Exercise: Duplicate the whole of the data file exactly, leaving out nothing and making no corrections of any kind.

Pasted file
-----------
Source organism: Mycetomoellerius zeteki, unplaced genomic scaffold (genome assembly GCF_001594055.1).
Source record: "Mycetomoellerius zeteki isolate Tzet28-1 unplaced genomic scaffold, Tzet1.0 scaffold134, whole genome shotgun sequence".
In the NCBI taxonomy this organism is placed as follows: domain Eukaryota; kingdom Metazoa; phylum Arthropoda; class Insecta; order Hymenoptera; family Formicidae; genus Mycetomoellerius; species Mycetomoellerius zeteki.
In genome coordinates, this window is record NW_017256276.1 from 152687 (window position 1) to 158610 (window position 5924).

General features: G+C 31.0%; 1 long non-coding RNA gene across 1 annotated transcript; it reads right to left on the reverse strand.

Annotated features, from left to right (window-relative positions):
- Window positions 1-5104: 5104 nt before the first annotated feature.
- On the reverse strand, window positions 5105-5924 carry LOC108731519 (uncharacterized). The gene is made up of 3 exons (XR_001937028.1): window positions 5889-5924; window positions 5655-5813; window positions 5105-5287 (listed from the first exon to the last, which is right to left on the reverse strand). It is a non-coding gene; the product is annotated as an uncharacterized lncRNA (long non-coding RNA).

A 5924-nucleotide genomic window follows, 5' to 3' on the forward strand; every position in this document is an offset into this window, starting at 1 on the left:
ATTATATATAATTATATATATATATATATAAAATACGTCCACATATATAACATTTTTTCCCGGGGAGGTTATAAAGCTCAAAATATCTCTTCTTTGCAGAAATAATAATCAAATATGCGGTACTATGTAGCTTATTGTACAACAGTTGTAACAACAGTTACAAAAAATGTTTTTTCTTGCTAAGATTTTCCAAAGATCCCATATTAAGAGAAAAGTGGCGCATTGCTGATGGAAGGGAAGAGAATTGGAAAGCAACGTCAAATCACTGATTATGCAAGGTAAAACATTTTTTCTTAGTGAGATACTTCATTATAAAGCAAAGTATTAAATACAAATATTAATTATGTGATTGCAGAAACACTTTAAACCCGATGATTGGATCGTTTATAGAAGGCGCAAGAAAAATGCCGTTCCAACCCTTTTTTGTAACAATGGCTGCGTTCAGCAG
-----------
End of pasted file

Source organism: Mycetomoellerius zeteki, unplaced genomic scaffold (genome assembly GCF_001594055.1).
Source record: "Mycetomoellerius zeteki isolate Tzet28-1 unplaced genomic scaffold, Tzet1.0 scaffold134, whole genome shotgun sequence".
In the NCBI taxonomy this organism is placed as follows: domain Eukaryota; kingdom Metazoa; phylum Arthropoda; class Insecta; order Hymenoptera; family Formicidae; genus Mycetomoellerius; species Mycetomoellerius zeteki.
In genome coordinates, this window is record NW_017256276.1 from 152687 (window position 1) to 158610 (window position 5924).

General features: G+C 31.0%; 1 long non-coding RNA gene across 1 annotated transcript; it reads right to left on the reverse strand.

Annotated features, from left to right (window-relative positions):
- Window positions 1-5104: 5104 nt before the first annotated feature.
- On the reverse strand, window positions 5105-5924 carry LOC108731519 (uncharacterized). The gene is made up of 3 exons (XR_001937028.1): window positions 5889-5924; window positions 5655-5813; window positions 5105-5287 (listed from the first exon to the last, which is right to left on the reverse strand). It is a non-coding gene; the product is annotated as an uncharacterized lncRNA (long non-coding RNA).

A 5924-nucleotide genomic window follows, 5' to 3' on the forward strand; every position in this document is an offset into this window, starting at 1 on the left:
ATTATATATAATTATATATATATATATATAAAATACGTCCACATATATAACATTTTTTCCCGGGGAGGTTATAAAGCTCAAAATATCTCTTCTTTGCAGAAATAATAATCAAATATGCGGTACTATGTAGCTTATTGTACAACAGTTGTAACAACAGTTACAAAAAATGTTTTTTCTTGCTAAGATTTTCCAAAGATCCCATATTAAGAGAAAAGTGGCGCATTGCTGATGGAAGGGAAGAGAATTGGAAAGCAACGTCAAATCACTGATTATGCAAGGTAAAACATTTTTTCTTAGTGAGATACTTCATTATAAAGCAAAGTATTAAATACAAATATTAATTATGTGATTGCAGAAACACTTTAAACCCGATGATTGGATCGTTTATAGAAGGCGCAAGAAAAATGCCGTTCCAACCCTTTTTTGTAACAATGGCTGCGTTCAGCAG